Vitamin K

Vitamin K deficiency is a rare condition in which the body does not produce the necessary proteins that enable blood to clot properly. This condition is more likely to affect newborns than adults, although many adults consume a diet deficient in vitamin K.

8. How Vitamin K Functions in the Body

Vitamin K Functions

There are two types of vitamin K. Phylloquinone, or vitamin K1, is found in leafy green plants. Menaquinone, or vitamin K2, can be found in certain meats. Vitamin K2 may also be produced by bacteria in your gut or intestinal tract. According to the National Institutes of Health, vitamin K is critical for proper blood clotting and maintaining strong bones. When your body lacks the necessary amount of vitamin K, you may be at risk for excessive bleeding.

7. Risk Factors for Vitamin K Deficiency

Vitamin K

You may be at risk for vitamin K deficiency if you do not consume leafy green vegetables such as spinach, kale, or broccoli. A diet extremely low in fat can also cause vitamin K deficiency, as this vitamin requires fat for proper absorption. The Merck Manual reports that certain anti-seizure medications and antibiotics can trigger vitamin K deficiency. Furthermore, individuals who consume extensive amounts of mineral oil may not be able to properly absorb dietary vitamin K. Lastly, diseases such as celiac disease or cystic fibrosis can place an individual at risk for vitamin K deficiency.

6. Symptoms of Vitamin K Deficiency


In adults, symptoms of vitamin K deficiency may include excessive bleeding. Frequent bruising may occur as blood pools beneath the skin. In some cases, individuals deficient in vitamin K may vomit blood. Bloody urine or black, tarry stools can be an indication of vitamin K deficiency bleeding.

5. Newborns and Vitamin K Deficiency

Vitamin K Newborns

The American Academy of Pediatrics recommends that all newborn babies receive a vitamin K shot. Newborns are typically born with low levels of vitamin K. Babies may be at risk for vitamin K deficiency if they do not receive this shot, especially if they are breastfed. Mothers who take certain seizure medications or anticoagulants during pregnancy may give birth to babies deficient in this critical vitamin. Signs of vitamin K deficiency bleeding in newborns include blood in the infant’s stool or urine, bruising, and excessive fussiness.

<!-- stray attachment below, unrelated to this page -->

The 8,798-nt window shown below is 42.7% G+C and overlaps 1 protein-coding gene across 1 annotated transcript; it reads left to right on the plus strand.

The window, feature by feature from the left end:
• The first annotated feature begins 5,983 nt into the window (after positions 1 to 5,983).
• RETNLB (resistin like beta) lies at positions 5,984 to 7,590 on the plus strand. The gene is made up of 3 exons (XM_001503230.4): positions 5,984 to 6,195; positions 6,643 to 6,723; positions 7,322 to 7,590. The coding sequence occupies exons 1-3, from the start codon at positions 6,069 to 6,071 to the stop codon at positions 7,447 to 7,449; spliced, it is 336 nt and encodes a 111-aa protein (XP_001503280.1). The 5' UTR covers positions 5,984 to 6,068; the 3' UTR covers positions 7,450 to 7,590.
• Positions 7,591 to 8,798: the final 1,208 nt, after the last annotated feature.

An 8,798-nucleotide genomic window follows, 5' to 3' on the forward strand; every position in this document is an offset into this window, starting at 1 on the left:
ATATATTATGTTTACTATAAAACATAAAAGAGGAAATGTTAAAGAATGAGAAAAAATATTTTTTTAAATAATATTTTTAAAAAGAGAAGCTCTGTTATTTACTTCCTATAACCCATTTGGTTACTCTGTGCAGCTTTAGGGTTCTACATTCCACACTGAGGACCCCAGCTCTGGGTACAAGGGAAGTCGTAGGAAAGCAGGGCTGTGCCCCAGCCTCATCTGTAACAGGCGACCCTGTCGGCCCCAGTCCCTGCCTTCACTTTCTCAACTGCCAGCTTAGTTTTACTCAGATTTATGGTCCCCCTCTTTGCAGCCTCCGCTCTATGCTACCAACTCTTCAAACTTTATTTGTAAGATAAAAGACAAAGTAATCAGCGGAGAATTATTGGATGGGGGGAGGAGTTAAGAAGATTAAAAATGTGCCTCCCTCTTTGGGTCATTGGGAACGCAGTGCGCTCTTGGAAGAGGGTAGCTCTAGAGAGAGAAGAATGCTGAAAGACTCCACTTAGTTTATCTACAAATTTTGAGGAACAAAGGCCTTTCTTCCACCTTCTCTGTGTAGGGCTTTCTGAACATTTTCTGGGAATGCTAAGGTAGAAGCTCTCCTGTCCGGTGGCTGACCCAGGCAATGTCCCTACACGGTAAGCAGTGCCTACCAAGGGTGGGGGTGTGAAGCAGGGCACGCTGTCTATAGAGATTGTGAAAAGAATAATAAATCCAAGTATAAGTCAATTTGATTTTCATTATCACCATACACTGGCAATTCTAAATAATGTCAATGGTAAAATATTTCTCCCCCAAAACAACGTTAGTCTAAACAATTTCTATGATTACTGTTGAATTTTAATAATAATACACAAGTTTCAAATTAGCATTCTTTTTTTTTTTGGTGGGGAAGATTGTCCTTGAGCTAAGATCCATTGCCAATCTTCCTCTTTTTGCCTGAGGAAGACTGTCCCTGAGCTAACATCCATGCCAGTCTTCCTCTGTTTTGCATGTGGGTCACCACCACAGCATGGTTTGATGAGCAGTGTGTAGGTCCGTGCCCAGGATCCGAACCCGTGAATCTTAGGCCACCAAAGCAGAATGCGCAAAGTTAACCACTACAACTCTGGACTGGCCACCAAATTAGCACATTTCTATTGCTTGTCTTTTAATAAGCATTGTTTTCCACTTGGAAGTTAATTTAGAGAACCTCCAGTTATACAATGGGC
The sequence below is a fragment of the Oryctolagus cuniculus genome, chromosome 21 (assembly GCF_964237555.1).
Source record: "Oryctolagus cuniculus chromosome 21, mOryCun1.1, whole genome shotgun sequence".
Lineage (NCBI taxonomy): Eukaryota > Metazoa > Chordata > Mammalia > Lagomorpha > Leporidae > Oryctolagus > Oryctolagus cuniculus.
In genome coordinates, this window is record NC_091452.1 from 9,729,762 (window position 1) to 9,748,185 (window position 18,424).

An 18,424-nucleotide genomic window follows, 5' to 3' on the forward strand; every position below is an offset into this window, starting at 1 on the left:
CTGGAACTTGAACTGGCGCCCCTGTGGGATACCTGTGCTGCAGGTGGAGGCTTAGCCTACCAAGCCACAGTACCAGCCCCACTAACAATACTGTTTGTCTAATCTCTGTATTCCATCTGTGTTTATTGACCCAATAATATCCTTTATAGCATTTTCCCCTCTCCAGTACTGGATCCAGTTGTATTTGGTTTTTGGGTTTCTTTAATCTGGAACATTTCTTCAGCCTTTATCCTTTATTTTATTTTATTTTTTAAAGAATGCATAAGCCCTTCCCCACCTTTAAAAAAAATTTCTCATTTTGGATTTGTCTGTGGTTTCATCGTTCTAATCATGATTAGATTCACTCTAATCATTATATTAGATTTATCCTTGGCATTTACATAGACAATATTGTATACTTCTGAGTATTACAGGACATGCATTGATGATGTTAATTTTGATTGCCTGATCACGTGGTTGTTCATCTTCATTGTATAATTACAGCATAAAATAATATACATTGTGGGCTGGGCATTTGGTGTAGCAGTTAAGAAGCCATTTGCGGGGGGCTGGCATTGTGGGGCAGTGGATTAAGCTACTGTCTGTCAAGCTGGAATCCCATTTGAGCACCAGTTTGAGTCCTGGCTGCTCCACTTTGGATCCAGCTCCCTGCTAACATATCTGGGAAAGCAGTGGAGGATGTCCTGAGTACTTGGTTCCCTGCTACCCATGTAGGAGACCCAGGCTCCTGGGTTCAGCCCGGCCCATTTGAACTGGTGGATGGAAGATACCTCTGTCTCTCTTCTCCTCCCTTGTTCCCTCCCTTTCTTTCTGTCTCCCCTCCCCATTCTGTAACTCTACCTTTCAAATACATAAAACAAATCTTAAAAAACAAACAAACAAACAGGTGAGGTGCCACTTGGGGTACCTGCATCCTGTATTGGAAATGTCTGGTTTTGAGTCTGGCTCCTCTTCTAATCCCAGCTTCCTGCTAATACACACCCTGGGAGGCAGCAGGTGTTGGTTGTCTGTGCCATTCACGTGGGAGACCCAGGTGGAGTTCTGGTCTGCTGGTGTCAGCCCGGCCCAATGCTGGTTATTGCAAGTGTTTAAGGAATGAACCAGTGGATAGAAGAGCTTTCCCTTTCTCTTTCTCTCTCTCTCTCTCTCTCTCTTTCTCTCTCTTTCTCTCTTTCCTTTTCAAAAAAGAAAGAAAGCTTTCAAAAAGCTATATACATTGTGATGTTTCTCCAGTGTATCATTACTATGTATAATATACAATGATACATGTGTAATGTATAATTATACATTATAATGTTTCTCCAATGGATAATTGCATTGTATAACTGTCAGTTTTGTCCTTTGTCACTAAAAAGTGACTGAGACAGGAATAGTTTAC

4. Diagnosis of Vitamin K Deficiency

Vitamin K Prothrombin Time Test

If your physician suspects a vitamin K deficiency, he or she may order a blood test to determine your blood’s ability to clot. This test, called a prothrombin time test (PT), measures the amount of time your blood requires for clotting. Prothrombin is a protein necessary for the coagulation of blood. A prolonged prothrombin time, greater than 13.5 seconds, may indicate a vitamin K deficiency. Other conditions that cause a prolonged PT include liver disease, low clotting factor VII, or the use of blood-thinning agents.

Related: 12 Signs of Vitamin Deficiency and How to Combat Them

3. Treatment of Vitamin K Deficiency

Vitamin K Supplements

If your doctor determines you are deficient in vitamin K, he or she will likely prescribe an oral vitamin K supplement. Phytonadione is a vitamin K supplement that comes in tablet form. Your physician will take into consideration any other medications you are taking, such as blood thinners, vitamins, and aspirin-containing drugs. Infants are generally treated with vitamin K injections.

2. Food Sources of Vitamin K

Vitamin K Food Sources

Several foods are rich sources of vitamin K. Leafy greens such as kale, Swiss chard, collard greens, and spinach are high in vitamin K. Animal sources of vitamin K include beef, pork, and chicken. Prunes, kiwi, berries, and avocado also contain dietary vitamin K. Cruciferous vegetables such as broccoli and Brussels sprouts are good sources of this vitamin. Consuming these foods along with healthy fats improves their absorption.

1. Interactions with Vitamin K

Vitamin K Letter

Several medications may interact with vitamin K. Avoid consuming large amounts of vitamin K-rich foods if you are taking blood thinners. Furthermore, mineral oil, certain cholesterol-lowering drugs, weight loss medications, and phosphate binders can interact with vitamin K. If you are taking any of these medications, talk with your doctor about any precautions you need to take regarding vitamin K consumption.

Related: Toss Your Multivitamins and Eat These 9 Foods Instead


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